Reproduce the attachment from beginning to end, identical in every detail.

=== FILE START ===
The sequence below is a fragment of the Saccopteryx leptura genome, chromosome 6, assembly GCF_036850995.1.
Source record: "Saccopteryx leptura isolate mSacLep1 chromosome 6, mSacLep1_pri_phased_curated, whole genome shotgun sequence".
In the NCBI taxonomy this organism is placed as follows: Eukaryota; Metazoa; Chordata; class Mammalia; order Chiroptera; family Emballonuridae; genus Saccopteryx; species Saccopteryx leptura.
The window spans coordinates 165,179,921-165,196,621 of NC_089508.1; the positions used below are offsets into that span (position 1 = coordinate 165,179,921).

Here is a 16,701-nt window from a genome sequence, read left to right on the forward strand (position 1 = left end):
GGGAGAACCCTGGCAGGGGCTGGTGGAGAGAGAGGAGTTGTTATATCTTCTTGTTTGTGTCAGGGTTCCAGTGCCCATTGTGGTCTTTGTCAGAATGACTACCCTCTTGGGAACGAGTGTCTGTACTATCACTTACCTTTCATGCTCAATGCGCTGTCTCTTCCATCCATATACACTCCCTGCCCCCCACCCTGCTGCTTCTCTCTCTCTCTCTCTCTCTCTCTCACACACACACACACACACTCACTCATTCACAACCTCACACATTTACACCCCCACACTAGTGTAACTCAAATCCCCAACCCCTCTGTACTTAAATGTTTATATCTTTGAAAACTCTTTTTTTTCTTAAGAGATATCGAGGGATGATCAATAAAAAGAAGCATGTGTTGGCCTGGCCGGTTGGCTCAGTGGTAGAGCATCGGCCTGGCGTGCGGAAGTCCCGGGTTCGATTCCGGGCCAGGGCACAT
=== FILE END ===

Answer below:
The sequence below is a fragment of the Saccopteryx leptura genome, chromosome 6, assembly GCF_036850995.1.
Source record: "Saccopteryx leptura isolate mSacLep1 chromosome 6, mSacLep1_pri_phased_curated, whole genome shotgun sequence".
In the NCBI taxonomy this organism is placed as follows: Eukaryota; Metazoa; Chordata; class Mammalia; order Chiroptera; family Emballonuridae; genus Saccopteryx; species Saccopteryx leptura.
The window spans coordinates 165,179,921-165,196,621 of NC_089508.1; the positions used below are offsets into that span (position 1 = coordinate 165,179,921).

Here is a 16,701-nt window from a genome sequence, read left to right on the forward strand (position 1 = left end):
GGGAGAACCCTGGCAGGGGCTGGTGGAGAGAGAGGAGTTGTTATATCTTCTTGTTTGTGTCAGGGTTCCAGTGCCCATTGTGGTCTTTGTCAGAATGACTACCCTCTTGGGAACGAGTGTCTGTACTATCACTTACCTTTCATGCTCAATGCGCTGTCTCTTCCATCCATATACACTCCCTGCCCCCCACCCTGCTGCTTCTCTCTCTCTCTCTCTCTCTCTCTCACACACACACACACACACTCACTCATTCACAACCTCACACATTTACACCCCCACACTAGTGTAACTCAAATCCCCAACCCCTCTGTACTTAAATGTTTATATCTTTGAAAACTCTTTTTTTTCTTAAGAGATATCGAGGGATGATCAATAAAAAGAAGCATGTGTTGGCCTGGCCGGTTGGCTCAGTGGTAGAGCATCGGCCTGGCGTGCGGAAGTCCCGGGTTCGATTCCGGGCCAGGGCACAT